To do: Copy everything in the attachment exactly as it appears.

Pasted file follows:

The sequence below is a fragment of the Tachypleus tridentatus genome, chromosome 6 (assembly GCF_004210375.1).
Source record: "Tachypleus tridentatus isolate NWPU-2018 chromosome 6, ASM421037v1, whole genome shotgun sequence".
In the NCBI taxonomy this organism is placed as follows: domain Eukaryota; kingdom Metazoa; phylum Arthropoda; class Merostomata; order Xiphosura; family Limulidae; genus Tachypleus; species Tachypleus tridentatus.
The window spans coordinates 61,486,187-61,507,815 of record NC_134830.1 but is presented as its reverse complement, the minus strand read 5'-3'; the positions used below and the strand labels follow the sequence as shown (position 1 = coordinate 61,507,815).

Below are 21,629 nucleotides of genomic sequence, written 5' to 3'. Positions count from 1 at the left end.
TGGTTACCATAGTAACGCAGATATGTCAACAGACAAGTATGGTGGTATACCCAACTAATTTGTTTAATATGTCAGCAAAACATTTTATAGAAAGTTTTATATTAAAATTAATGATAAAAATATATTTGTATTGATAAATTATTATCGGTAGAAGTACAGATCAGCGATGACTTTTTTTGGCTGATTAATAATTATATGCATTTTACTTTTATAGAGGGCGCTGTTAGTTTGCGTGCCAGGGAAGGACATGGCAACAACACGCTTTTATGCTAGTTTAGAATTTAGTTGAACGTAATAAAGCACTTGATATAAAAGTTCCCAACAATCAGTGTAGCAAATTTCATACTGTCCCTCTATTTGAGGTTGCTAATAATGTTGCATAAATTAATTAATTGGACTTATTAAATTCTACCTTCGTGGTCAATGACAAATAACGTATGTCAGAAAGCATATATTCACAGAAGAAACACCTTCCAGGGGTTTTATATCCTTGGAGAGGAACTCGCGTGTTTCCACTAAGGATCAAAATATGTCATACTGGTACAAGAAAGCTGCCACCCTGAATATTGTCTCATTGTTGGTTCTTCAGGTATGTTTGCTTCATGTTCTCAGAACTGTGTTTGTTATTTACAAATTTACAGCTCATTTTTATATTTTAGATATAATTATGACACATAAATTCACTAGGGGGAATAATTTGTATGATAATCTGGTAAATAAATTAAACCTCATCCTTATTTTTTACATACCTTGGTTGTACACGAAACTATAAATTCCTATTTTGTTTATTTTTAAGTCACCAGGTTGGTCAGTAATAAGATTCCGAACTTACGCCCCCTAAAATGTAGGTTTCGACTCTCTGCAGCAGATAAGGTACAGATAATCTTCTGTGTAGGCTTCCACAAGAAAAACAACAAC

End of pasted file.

The sequence below is a fragment of the Tachypleus tridentatus genome, chromosome 6 (assembly GCF_004210375.1).
Source record: "Tachypleus tridentatus isolate NWPU-2018 chromosome 6, ASM421037v1, whole genome shotgun sequence".
In the NCBI taxonomy this organism is placed as follows: domain Eukaryota; kingdom Metazoa; phylum Arthropoda; class Merostomata; order Xiphosura; family Limulidae; genus Tachypleus; species Tachypleus tridentatus.
The window spans coordinates 61,486,187-61,507,815 of record NC_134830.1 but is presented as its reverse complement, the minus strand read 5'-3'; the positions used below and the strand labels follow the sequence as shown (position 1 = coordinate 61,507,815).

Below are 21,629 nucleotides of genomic sequence, written 5' to 3'. Positions count from 1 at the left end.
TGGTTACCATAGTAACGCAGATATGTCAACAGACAAGTATGGTGGTATACCCAACTAATTTGTTTAATATGTCAGCAAAACATTTTATAGAAAGTTTTATATTAAAATTAATGATAAAAATATATTTGTATTGATAAATTATTATCGGTAGAAGTACAGATCAGCGATGACTTTTTTTGGCTGATTAATAATTATATGCATTTTACTTTTATAGAGGGCGCTGTTAGTTTGCGTGCCAGGGAAGGACATGGCAACAACACGCTTTTATGCTAGTTTAGAATTTAGTTGAACGTAATAAAGCACTTGATATAAAAGTTCCCAACAATCAGTGTAGCAAATTTCATACTGTCCCTCTATTTGAGGTTGCTAATAATGTTGCATAAATTAATTAATTGGACTTATTAAATTCTACCTTCGTGGTCAATGACAAATAACGTATGTCAGAAAGCATATATTCACAGAAGAAACACCTTCCAGGGGTTTTATATCCTTGGAGAGGAACTCGCGTGTTTCCACTAAGGATCAAAATATGTCATACTGGTACAAGAAAGCTGCCACCCTGAATATTGTCTCATTGTTGGTTCTTCAGGTATGTTTGCTTCATGTTCTCAGAACTGTGTTTGTTATTTACAAATTTACAGCTCATTTTTATATTTTAGATATAATTATGACACATAAATTCACTAGGGGGAATAATTTGTATGATAATCTGGTAAATAAATTAAACCTCATCCTTATTTTTTACATACCTTGGTTGTACACGAAACTATAAATTCCTATTTTGTTTATTTTTAAGTCACCAGGTTGGTCAGTAATAAGATTCCGAACTTACGCCCCCTAAAATGTAGGTTTCGACTCTCTGCAGCAGATAAGGTACAGATAATCTTCTGTGTAGGCTTCCACAAGAAAAACAACAAC